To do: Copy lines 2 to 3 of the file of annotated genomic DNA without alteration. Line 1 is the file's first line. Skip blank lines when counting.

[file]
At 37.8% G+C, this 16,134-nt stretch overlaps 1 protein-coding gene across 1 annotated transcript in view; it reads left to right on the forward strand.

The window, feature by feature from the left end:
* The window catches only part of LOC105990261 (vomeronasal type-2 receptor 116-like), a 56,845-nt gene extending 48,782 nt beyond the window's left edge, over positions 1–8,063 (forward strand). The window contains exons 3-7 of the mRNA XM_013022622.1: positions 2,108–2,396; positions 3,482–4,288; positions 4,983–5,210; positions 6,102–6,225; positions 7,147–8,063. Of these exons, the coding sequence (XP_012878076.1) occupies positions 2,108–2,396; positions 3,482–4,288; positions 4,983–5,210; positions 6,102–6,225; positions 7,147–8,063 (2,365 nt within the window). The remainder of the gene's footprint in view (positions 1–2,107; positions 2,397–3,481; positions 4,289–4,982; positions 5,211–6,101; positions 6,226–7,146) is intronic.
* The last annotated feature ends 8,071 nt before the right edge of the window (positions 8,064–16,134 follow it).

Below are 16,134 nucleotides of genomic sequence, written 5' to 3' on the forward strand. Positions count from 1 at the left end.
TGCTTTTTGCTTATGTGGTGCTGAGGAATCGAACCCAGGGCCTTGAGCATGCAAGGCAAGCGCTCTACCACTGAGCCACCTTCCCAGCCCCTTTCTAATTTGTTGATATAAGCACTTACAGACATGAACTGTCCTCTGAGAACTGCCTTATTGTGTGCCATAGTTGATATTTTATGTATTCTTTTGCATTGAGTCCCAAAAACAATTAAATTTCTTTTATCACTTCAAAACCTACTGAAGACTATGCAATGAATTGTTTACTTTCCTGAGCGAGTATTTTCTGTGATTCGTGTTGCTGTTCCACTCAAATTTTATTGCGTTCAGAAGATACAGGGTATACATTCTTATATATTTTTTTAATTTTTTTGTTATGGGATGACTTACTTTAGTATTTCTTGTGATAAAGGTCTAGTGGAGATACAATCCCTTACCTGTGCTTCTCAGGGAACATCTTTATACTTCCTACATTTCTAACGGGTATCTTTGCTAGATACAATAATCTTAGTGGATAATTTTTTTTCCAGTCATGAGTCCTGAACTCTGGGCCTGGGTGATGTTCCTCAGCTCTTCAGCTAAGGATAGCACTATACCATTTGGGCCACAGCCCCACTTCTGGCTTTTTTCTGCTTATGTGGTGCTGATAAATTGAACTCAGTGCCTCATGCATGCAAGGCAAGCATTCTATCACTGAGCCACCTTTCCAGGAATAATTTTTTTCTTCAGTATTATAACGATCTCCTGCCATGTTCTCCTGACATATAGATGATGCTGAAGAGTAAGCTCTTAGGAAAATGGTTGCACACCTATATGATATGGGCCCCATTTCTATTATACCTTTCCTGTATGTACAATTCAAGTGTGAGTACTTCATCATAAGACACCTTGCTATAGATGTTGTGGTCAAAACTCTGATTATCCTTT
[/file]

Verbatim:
The window, feature by feature from the left end:
* The window catches only part of LOC105990261 (vomeronasal type-2 receptor 116-like), a 56,845-nt gene extending 48,782 nt beyond the window's left edge, over positions 1–8,063 (forward strand). The window contains exons 3-7 of the mRNA XM_013022622.1: positions 2,108–2,396; positions 3,482–4,288; positions 4,983–5,210; positions 6,102–6,225; positions 7,147–8,063. Of these exons, the coding sequence (XP_012878076.1) occupies positions 2,108–2,396; positions 3,482–4,288; positions 4,983–5,210; positions 6,102–6,225; positions 7,147–8,063 (2,365 nt within the window). The remainder of the gene's footprint in view (positions 1–2,107; positions 2,397–3,481; positions 4,289–4,982; positions 5,211–6,101; positions 6,226–7,146) is intronic.